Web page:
H.E. Kessai H. Note

at the
International Conference on Financing for Development

Monterrey, Mexico
22nd. March, 2002

Mr. President,
Mr. Secretary-General, 
Distinguished delegates, 
Ladies and gentlemen.

1. I join my distinguished colleagues who spoke before me and thank the people and the Government of Mexico, the United Nations and the organizers of this meeting for the warm welcome and the hospitality accorded my delegation. I would also like to offer my commendation to you Mr. President, for the important role you are playing in the efficient conduct of this important International Conference on Financing for Development here in this magnificent city of Monterrey.

2. Our global community is undergoing transition and transformation. The twin process of "disintegration" and "integration" are accelerating daily. On the one hand, the dominant patterns of production and consumption are causing environmental devastation, including global warming and sea level rise, excessive pollution of the air, land and water, and the depletion of resources. This harm is done in the name of economic growth, but while the growth greatly benefits some, it is inequitable as well as unsustainable and causes widespread poverty and misery to the vast majority of people.

Mr. President,

3. Over the past decade, the Leaders of the World have gathered more frequently than ever before under the guidance of the United Nations, to debate issues so critical to the sustainable livelihoods of our people.

4. Since the Rio Conference 10 years ago, we have found that while the global debate on development has increased in momentum, uncovering fundamental mechanisms to bring the "good life" to the mass population of our planet that lives in abject poverty, we have discovered that the greatest obstacle confronting our exhaustive effort up to now, is lack of adequate financial resources needed to achieve our development goals. Today is a propitious opportunity to participate in this International Conference on Financing for Development as it is indeed a result of our willingness and desire to reaffirm our commitment to fight poverty and to achieve the development goals as agreed to under the Millennium Declaration.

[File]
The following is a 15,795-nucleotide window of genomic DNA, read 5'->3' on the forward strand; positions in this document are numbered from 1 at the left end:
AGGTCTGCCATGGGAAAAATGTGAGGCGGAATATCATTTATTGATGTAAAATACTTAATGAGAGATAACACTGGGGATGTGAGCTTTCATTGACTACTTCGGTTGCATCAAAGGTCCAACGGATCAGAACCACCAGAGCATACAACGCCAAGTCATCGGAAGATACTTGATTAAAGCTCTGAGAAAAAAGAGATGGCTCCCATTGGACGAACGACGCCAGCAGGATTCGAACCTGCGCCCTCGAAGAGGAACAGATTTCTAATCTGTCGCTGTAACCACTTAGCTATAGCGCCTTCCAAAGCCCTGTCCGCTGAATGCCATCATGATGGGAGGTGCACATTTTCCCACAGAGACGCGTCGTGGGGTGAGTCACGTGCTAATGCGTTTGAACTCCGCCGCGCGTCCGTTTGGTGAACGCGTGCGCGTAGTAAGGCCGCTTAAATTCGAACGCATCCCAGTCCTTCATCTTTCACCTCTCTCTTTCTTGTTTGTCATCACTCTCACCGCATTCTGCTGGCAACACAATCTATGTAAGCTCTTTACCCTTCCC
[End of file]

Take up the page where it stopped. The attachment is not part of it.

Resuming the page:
5. The commitments to achieve the Official Development Assistance levels of 0.7% of Gross National Product from the developed countries still remain unsatisfactory. I join my other distinguished delegates and encourage the developed countries that have not reached their Official Development Assistance targets to make every effort to do so. In this regard, I acknowledge the US's Compact for development initiative as well as efforts currently undertaken by the European Union.

6. Agenda 21 adopted at Rio still remains largely at the conceptualization stages for implementation. So far, commitments arising out of the numerous world conferences addressing the fate of the poor and the "poor of the poorest" have been mainly rhetoric.

Mr. President,

7. The Republic of the Marshall Islands is a nation that has survived mainly on external funding sources, for which we are thankful. However, I can assure the Conference that our need for 'financing for national development' has increased considerably than ever before. This is undoubtedly the common dilemma faced by the developing countries, and in particular the Small Island Developing States such as the Republic of the Marshall Islands. The substance of this Conference therefore, is to reaffirm our full and collective commitment to eradicate poverty in half by the year 2015.

8. The Rio Declaration is a pioneer in acknowledging the special needs of developing countries and has reiterated that those should be given special priorities. The subsequent convention of the UN General Conference on Small Island Developing States in Barbados in 1994 has been a catalyst in focusing international attention on our special needs. It is in this context that Agenda 21 was translated into fourteen specific policies, each representing a priority area relevant to addressing the unique challenges faced by the Small Island Developing States. The ensuing policies, captured in the Barbados Programme of Action, comprise actions to be implemented at both the regional as well as the international levels.

Mr. President,

9. I join my colleagues from the Small Island Developing States to reinforce our common position manifested in the Alliance of Small Island States Singapore Declaration and call on the international community "to provide adequate financial resources, transfer of appropriate, environmentally sound technologies and assistance for capacity-building for such national and regional implementation".

10. My delegation fully subscribes to the vision espoused in the Monterrey Consensus where its six key areas have been identified as pivotal benchmarks for the mobilization and deployment of financial resources for development. I strongly encourage the parties to the Monterrey Consensus to pay close attention to the special needs of the Small Island Developing States.

11. In closing, I call upon the developed countries to provide greater levels of development finance to our developing countries. In this regard, I reaffirm my commitment to pursue sound macroeconomic policies, good governance, upholding of the rule of law, protection of human rights and other actions conducive to achieve sustainable development.

Thank you.

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